Volts measure the amount of energy available to push each unit charge.

Watt is the measure of power, or work that gets done over time.

You know that Ohm's law states the relationship between E, I and R. But how much work is being done? That is expressed as Power. Power = Electric potential x Current, or P = E x I. This formula makes the point that the power depends on both the amount of electricity being delivered and how much force there is behind it. For example, a small solar panel might produce 18 volts and 2 amps. Its power production would be 18 volts x 2 amps = 36 watts. Now another solar panel could be constructed to produce 9 volts and 4 amps. Its power production would be 9 volts x 4 amps = 36 watts. Just the same as the other one!


Equipment that produces and uses electricity is connected in a circuit. The equipment can be arranged either in series or in parallel. Look at the circuits below to see the consequences of using series versus parallel arrangements. For photovoltaic (PV) cells, each cell can produce only about 0.6 volts. Since most applications require higher voltage, PV cells must be placed in series to produce the desired results.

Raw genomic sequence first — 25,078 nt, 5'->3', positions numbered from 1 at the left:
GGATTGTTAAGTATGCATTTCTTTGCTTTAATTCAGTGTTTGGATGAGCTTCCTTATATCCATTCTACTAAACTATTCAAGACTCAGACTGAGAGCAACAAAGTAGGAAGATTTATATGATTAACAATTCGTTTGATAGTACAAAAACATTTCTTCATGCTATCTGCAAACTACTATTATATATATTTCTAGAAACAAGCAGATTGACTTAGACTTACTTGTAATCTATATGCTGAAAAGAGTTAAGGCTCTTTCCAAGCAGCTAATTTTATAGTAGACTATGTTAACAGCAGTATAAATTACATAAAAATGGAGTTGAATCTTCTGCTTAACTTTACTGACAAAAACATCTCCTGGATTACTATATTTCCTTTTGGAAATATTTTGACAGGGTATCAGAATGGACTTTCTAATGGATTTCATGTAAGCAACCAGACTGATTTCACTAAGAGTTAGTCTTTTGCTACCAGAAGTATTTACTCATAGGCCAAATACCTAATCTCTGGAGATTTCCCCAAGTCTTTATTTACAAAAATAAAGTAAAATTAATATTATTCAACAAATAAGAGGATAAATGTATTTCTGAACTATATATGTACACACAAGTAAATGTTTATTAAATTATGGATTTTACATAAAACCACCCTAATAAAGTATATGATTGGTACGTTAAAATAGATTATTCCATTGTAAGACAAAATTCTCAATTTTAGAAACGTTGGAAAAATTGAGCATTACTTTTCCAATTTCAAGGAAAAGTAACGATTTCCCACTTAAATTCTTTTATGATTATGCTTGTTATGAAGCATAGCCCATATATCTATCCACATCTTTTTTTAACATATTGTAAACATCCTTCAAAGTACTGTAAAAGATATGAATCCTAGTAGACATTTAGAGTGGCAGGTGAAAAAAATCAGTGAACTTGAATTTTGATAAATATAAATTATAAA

Electric Motors and Generators

Recall that part of the work done by electricity occurs when it passes through a wire to create a magnetic field. Hans Christian Oersted discovered that in 1820. A year later Michael Faraday showed that the magnetic field around the wire can be used to create electromagnets that can be cleverly arranged to make an electric motor.

Note the image of the electromagnet made by wrapping insulated wire around an iron nail. The iron nail concentrates the magnetic field created by the current in the insulated wire. The insulation prevents the iron nail from shorting the circuit.

The diagrams below show how an electric motor works. Note that at each half rotation the contacts in the commutator reverse the current to keep the motor spinning in the same direction.